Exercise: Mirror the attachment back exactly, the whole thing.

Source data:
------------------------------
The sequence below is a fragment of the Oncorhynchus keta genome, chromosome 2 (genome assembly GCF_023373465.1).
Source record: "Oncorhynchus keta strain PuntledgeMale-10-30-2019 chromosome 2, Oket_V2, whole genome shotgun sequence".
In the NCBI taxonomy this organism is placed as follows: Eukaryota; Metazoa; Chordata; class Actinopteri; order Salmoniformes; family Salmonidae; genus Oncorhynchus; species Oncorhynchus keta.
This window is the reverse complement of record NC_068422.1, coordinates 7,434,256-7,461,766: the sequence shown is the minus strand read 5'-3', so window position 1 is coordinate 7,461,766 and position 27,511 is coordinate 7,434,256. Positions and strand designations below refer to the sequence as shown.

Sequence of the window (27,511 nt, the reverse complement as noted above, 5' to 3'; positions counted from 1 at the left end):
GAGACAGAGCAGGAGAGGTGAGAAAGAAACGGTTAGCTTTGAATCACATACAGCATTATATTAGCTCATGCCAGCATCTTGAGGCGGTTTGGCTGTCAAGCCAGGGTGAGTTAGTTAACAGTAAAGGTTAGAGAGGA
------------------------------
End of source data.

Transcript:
The sequence below is a fragment of the Oncorhynchus keta genome, chromosome 2 (genome assembly GCF_023373465.1).
Source record: "Oncorhynchus keta strain PuntledgeMale-10-30-2019 chromosome 2, Oket_V2, whole genome shotgun sequence".
In the NCBI taxonomy this organism is placed as follows: Eukaryota; Metazoa; Chordata; class Actinopteri; order Salmoniformes; family Salmonidae; genus Oncorhynchus; species Oncorhynchus keta.
This window is the reverse complement of record NC_068422.1, coordinates 7,434,256-7,461,766: the sequence shown is the minus strand read 5'-3', so window position 1 is coordinate 7,461,766 and position 27,511 is coordinate 7,434,256. Positions and strand designations below refer to the sequence as shown.

Sequence of the window (27,511 nt, the reverse complement as noted above, 5' to 3'; positions counted from 1 at the left end):
GAGACAGAGCAGGAGAGGTGAGAAAGAAACGGTTAGCTTTGAATCACATACAGCATTATATTAGCTCATGCCAGCATCTTGAGGCGGTTTGGCTGTCAAGCCAGGGTGAGTTAGTTAACAGTAAAGGTTAGAGAGGA